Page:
A major determinant of the risk of osteoporosis is peak bone mineral density (BMD), which has been shown to have substantial heritability. The genes for 3 BMD-related phenotypes (autosomal dominant high bone mass, autosomal recessive osteoporosis-pseudoglioma, and autosomal recessives osteopetrosis) are all in the chromosome 11q12-13 region. We reported linkage of peak BMD in a large sample of healthy premenopausal sister pairs to this same chromosomal region, suggesting that the genes underlying these 3 disorders may also play a role in determining peak BMD within the normal population. To test this hypothesis, we examined the gene responsible for 1 form of autosomal recessive osteopetrosis, TCIRG1, which encodes an osteoclast-specific subunit (0C116) of the vacuolar proton pump. We identified 3 variants in the sequence of TCIRG1, but only one, single nuclear polymorphism 906713, had sufficient heterozygosity for use in genetic analyses. Our findings were consistent with linkage to femoral neck BMD, but not to spine BMR, in a sample of 995 healthy premenopausal sister pairs. However, further analysis, using both population and family-based disequilibrium approaches, did not demonstrate any evidence of association between TCIRG1 and the spine or femoral neck BMD. Therefore, our linkage data suggest that the chromosomal region that contains OC116 harbors a gene that affects peak BMD, but our association results indicate that polymorphisms in the OC116 gene do not affect peak BMD.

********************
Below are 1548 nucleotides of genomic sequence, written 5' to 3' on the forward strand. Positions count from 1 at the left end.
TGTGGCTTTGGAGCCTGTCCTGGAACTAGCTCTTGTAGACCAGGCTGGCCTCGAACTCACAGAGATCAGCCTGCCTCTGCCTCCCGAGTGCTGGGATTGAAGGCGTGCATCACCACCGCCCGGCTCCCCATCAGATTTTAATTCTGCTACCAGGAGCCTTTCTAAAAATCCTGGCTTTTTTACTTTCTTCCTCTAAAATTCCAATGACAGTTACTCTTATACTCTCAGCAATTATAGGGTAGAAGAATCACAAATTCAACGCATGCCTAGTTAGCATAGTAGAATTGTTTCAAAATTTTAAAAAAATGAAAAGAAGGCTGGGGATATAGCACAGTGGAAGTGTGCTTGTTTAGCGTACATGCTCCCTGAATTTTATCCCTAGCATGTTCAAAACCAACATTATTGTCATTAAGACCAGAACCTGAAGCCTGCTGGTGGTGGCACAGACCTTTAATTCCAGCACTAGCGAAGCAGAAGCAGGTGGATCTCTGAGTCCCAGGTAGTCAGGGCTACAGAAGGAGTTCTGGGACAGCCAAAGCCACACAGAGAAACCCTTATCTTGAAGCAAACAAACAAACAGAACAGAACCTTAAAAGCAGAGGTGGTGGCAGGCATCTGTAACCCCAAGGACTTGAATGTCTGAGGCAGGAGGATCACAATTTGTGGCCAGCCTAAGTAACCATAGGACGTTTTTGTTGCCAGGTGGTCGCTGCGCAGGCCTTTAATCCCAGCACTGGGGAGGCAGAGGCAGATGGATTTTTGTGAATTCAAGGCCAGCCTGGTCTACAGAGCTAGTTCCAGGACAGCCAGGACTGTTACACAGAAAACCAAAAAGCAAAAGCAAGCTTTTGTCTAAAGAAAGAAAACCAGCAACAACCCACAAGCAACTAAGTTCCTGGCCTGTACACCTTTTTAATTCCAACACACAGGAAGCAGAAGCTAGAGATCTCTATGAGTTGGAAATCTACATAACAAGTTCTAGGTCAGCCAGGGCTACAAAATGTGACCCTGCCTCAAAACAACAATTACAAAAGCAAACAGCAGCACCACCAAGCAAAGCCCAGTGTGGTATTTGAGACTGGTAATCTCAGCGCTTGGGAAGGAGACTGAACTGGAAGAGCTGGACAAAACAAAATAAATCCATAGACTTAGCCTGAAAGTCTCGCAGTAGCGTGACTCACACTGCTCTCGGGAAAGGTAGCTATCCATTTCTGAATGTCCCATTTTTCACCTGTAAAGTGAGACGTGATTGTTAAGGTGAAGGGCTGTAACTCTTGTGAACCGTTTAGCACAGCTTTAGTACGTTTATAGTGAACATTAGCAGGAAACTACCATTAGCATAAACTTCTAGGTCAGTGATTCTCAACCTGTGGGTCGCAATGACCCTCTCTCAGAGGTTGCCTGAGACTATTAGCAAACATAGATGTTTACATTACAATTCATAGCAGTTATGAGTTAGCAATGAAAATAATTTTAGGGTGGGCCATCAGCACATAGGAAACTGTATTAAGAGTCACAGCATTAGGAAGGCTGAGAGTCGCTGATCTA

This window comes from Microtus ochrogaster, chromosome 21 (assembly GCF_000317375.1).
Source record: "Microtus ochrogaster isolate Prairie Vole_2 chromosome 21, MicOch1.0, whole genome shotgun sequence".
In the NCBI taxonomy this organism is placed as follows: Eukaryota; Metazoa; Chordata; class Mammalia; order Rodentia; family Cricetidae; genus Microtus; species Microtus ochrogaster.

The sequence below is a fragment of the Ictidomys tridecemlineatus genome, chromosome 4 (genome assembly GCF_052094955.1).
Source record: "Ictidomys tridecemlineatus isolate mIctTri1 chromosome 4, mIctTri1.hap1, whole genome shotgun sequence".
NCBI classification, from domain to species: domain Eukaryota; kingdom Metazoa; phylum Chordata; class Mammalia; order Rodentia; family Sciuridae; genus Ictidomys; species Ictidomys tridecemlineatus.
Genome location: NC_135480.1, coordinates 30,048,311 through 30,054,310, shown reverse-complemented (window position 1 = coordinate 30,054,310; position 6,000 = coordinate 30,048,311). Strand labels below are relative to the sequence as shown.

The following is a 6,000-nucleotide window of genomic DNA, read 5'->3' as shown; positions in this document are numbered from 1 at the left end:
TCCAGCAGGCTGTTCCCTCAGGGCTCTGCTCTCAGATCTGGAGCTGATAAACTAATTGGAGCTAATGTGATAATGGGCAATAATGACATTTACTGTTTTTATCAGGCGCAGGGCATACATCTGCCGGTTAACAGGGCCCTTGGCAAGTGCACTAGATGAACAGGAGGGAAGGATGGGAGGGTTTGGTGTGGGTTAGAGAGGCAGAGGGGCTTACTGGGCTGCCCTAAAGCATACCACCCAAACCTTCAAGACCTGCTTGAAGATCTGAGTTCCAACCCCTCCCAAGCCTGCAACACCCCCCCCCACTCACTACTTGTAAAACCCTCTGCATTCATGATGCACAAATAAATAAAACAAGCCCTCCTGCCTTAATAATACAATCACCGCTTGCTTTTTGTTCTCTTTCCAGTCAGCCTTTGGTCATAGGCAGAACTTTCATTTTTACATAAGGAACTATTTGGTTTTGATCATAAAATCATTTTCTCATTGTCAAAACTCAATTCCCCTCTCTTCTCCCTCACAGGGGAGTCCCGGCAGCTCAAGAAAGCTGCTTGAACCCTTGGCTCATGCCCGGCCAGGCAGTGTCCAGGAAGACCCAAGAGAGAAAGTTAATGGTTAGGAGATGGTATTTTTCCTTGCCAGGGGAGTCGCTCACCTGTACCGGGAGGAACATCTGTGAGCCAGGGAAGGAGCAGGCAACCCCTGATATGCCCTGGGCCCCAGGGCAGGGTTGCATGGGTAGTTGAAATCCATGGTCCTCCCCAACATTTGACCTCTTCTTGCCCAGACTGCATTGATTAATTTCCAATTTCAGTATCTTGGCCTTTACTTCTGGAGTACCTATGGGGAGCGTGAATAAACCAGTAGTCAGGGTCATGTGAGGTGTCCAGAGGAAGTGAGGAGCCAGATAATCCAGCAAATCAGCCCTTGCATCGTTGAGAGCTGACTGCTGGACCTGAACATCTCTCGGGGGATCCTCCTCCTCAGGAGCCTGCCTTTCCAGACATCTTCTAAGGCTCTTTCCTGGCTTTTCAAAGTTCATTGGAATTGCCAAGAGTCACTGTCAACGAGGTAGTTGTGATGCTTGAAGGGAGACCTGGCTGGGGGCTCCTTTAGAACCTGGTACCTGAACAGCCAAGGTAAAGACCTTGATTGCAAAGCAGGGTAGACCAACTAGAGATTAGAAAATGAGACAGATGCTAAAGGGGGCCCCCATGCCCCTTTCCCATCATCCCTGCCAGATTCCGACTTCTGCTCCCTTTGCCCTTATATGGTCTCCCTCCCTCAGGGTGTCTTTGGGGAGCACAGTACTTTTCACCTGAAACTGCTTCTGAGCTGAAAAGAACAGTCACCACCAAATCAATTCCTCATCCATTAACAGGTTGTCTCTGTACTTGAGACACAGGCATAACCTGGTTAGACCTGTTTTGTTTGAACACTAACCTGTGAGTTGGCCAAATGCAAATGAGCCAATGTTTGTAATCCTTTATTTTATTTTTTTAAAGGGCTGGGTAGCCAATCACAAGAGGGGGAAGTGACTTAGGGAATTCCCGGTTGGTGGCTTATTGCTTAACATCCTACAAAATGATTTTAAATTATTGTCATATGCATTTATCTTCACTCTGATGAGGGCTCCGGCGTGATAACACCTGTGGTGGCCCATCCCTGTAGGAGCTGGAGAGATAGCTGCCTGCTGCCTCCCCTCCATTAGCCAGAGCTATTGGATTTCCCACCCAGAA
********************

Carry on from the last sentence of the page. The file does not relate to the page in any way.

ASJC Scopus subject areas
- Endocrinology, Diabetes and Metabolism
- Clinical Biochemistry
- Biochemistry, medical